Koha installation process in Debian is more or less same as in Ubuntu. You can follow the installation manual in Koha Wiki. Koha has some advantages with Debian. Plack now works well only with Debian. Plack is a speed booster.

In my experience, Debian is fast compared with Ubuntu and more suitable for Koha. Slim desktops of XFCE and LXDE with Debian can give the good performance. 

(I express my thanks to Mark Tompsett, he inspire me to try Koha on Debian)

Missing libgd-perl

If you see following message while execute Koha installation command,

sudo apt-get install koha-common

"The following packages have unmet dependencies:koha-common : Depends: libgd-perl but it is not going to be installed
E: Unable to correct problems, you have held broken packages."

Don't worry, it means user has to install libgd-perl package.
Solution is that install the missing package using the following command,

sudo apt-get install libgd-perl

Import MARC records into Koha using graphical interface

Prepare MARC file. 
Check item information (tag number 952); branch code, accession number, item type etc. If number of MARC records goes beyond 1000, split into small batches (1000 records per batch). Otherwise, it will take a long time to import records and chance for time out and can't know the progress. Command line method is good for importing bulk records.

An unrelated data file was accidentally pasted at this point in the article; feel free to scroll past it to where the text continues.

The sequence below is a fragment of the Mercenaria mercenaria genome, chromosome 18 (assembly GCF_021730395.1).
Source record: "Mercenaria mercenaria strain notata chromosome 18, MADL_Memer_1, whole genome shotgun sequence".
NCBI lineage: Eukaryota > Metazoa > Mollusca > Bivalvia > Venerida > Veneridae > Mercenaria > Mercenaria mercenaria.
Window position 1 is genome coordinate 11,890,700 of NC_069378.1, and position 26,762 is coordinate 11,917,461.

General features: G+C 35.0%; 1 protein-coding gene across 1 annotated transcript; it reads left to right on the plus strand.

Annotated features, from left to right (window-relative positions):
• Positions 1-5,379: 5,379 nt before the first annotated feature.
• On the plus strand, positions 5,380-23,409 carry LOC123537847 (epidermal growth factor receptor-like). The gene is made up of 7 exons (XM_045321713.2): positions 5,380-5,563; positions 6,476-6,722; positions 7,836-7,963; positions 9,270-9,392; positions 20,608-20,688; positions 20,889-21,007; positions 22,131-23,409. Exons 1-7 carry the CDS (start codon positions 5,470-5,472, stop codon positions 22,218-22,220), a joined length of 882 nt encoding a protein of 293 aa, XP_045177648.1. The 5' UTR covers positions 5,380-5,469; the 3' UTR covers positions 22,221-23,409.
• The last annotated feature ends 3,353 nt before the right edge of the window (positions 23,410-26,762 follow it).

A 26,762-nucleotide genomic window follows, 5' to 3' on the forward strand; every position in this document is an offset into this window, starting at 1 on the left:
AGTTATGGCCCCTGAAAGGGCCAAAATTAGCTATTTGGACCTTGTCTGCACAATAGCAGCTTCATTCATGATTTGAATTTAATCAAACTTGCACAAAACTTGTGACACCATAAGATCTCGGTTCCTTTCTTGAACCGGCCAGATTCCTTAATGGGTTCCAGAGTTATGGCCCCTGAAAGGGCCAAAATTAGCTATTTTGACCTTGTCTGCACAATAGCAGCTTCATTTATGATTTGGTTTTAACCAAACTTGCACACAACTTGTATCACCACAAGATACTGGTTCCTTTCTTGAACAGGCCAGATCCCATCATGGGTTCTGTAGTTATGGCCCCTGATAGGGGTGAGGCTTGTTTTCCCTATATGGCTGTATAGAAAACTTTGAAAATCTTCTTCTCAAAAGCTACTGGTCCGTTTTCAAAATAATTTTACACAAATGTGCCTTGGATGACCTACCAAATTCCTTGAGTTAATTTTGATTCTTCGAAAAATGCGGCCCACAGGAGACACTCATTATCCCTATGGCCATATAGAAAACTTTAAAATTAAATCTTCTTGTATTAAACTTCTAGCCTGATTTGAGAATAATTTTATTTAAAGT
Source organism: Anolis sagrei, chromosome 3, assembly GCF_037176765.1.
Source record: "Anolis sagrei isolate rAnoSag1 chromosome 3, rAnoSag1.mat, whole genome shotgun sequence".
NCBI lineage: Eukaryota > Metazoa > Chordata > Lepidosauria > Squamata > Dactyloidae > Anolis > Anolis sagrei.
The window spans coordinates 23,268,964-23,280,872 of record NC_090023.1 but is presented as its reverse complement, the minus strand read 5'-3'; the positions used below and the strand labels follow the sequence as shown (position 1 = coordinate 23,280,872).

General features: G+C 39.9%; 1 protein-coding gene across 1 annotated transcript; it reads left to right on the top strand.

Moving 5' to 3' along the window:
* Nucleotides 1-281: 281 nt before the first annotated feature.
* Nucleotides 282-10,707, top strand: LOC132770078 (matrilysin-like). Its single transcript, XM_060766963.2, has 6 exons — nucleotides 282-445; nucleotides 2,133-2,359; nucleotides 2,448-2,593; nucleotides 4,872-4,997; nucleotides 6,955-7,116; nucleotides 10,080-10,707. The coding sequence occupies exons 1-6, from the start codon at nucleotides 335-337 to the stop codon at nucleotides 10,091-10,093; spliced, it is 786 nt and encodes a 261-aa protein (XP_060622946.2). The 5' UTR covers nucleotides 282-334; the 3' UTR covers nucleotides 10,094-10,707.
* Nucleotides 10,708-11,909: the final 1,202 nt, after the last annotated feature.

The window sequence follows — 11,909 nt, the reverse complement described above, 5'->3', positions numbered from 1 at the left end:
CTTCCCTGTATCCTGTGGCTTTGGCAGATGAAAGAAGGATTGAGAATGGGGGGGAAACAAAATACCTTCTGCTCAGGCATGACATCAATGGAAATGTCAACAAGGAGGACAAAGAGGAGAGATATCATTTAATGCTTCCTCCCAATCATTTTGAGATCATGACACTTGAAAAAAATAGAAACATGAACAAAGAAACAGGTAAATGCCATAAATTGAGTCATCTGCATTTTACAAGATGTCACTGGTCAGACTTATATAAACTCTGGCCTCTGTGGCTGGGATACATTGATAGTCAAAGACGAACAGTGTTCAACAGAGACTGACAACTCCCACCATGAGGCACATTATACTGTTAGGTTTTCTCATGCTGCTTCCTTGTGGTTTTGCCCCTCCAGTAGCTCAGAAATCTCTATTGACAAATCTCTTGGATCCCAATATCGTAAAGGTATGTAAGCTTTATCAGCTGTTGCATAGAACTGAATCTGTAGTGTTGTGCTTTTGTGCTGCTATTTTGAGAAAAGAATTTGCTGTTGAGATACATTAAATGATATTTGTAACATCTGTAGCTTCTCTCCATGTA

A sample MAR record

Customize email notices

Koha has the option to send email notices to users in various occasions like over due, Check-in, check-out, renewal etc. Sample notices are available with Koha. Library staff can customize the subject line and content of the emails.

First of all a mail server need to install and add email credentials. Check the tutorial on How to configure Gmail with Postfix.

Here is a customized notice from my library.

Customize email notices
Sample messages can be find at Tools > Notices&Slips
Let see how can we customize a notice send from Koha when a user check out book. 

Click on Edit button against the CHECKOUT notice.

Koha 16.05.05 Live DVD released

Koha 16.05.05 Live DVD now available for download.
Following are features of Koha Live DVD:

    Configured for ready to use
    Zebra server enabled
    Customized MARC fields in cataloging
    Automated database backup
    Build on Ubuntu MATE 14.04 LTS
    Sample reports
    Easy installation
    Detailed Read Me file.

Download links,


User would like to install Koha manually, please visit,

Data migration from SOUL 1 to Koha

Data migration from SOUL version 1 to Koha involves following steps,

1. Export data from SOUL
2. Import data into WINISIS and Export in iso format
3. Converting the data into MARC 21 using MarcEdit software
4. Import records in Koha.

Export data from SOUL in CCF format.
Change the extension of the file to .iso by right click on file and Rename.

Create web pages in Koha (Koha as a CMS)

Users can publish pages on Koha OPAC  and OPAC can act as a tiny library web site. I have tried this feature on Koha 3.22.10 version. Very detailed documentation available at Koha Wiki. Here is Koha OPAC with few pages; http://mgucat.mgu.ac.in
A page in OPAC to describe library collection.